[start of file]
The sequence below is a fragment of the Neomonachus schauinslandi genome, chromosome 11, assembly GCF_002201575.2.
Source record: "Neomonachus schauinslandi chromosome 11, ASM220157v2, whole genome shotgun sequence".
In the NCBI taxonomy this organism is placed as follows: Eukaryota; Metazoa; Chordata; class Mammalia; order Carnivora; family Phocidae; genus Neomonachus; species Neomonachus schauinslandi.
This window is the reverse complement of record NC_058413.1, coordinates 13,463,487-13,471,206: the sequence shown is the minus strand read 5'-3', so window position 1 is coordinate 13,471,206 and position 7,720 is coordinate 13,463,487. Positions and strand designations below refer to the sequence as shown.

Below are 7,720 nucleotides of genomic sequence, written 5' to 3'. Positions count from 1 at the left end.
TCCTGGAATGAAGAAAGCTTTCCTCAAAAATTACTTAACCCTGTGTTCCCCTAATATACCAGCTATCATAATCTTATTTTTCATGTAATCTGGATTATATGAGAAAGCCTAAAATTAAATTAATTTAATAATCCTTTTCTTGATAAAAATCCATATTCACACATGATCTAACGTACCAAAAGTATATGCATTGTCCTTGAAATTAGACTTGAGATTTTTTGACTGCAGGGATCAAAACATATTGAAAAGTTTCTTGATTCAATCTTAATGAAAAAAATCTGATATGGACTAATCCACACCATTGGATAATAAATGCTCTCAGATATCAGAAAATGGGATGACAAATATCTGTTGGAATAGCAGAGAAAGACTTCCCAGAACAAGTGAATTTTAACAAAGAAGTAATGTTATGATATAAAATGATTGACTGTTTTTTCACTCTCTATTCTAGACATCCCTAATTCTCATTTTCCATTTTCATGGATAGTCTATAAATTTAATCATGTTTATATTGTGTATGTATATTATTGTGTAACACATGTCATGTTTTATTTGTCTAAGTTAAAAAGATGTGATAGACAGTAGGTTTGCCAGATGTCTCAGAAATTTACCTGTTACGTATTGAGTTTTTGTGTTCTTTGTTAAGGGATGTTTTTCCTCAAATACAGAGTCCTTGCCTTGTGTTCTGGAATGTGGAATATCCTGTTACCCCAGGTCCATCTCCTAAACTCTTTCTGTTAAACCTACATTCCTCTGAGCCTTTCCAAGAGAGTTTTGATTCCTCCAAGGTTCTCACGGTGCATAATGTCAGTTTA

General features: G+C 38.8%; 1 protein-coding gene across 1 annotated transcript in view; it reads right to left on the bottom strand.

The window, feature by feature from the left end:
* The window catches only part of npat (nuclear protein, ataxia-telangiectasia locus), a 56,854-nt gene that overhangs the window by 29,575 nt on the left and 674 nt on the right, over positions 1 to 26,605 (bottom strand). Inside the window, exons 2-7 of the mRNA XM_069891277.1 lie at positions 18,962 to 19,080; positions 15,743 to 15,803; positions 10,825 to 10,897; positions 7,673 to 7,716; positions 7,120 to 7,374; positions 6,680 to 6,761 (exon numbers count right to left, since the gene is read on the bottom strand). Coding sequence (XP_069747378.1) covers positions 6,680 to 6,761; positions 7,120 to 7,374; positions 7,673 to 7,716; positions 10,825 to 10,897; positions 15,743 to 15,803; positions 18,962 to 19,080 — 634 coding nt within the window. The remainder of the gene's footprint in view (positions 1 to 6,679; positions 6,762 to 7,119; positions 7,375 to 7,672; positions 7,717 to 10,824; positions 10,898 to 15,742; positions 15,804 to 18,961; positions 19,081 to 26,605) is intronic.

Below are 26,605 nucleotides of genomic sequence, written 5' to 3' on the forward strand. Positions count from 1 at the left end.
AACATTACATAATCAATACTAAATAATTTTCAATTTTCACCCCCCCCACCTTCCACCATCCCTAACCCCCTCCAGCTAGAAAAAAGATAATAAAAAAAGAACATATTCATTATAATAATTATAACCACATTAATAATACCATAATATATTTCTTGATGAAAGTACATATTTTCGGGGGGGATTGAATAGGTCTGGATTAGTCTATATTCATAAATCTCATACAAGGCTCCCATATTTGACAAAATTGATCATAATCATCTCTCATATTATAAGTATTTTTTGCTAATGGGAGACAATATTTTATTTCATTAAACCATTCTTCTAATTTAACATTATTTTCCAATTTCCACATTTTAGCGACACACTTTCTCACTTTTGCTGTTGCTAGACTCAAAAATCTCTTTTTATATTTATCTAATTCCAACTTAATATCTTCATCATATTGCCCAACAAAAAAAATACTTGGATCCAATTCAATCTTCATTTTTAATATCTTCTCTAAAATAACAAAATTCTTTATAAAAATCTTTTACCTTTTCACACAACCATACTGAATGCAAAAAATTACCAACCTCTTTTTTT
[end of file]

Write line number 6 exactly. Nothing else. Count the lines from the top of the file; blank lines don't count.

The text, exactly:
TCCTGGAATGAAGAAAGCTTTCCTCAAAAATTACTTAACCCTGTGTTCCCCTAATATACCAGCTATCATAATCTTATTTTTCATGTAATCTGGATTATATGAGAAAGCCTAAAATTAAATTAATTTAATAATCCTTTTCTTGATAAAAATCCATATTCACACATGATCTAACGTACCAAAAGTATATGCATTGTCCTTGAAATTAGACTTGAGATTTTTTGACTGCAGGGATCAAAACATATTGAAAAGTTTCTTGATTCAATCTTAATGAAAAAAATCTGATATGGACTAATCCACACCATTGGATAATAAATGCTCTCAGATATCAGAAAATGGGATGACAAATATCTGTTGGAATAGCAGAGAAAGACTTCCCAGAACAAGTGAATTTTAACAAAGAAGTAATGTTATGATATAAAATGATTGACTGTTTTTTCACTCTCTATTCTAGACATCCCTAATTCTCATTTTCCATTTTCATGGATAGTCTATAAATTTAATCATGTTTATATTGTGTATGTATATTATTGTGTAACACATGTCATGTTTTATTTGTCTAAGTTAAAAAGATGTGATAGACAGTAGGTTTGCCAGATGTCTCAGAAATTTACCTGTTACGTATTGAGTTTTTGTGTTCTTTGTTAAGGGATGTTTTTCCTCAAATACAGAGTCCTTGCCTTGTGTTCTGGAATGTGGAATATCCTGTTACCCCAGGTCCATCTCCTAAACTCTTTCTGTTAAACCTACATTCCTCTGAGCCTTTCCAAGAGAGTTTTGATTCCTCCAAGGTTCTCACGGTGCATAATGTCAGTTTA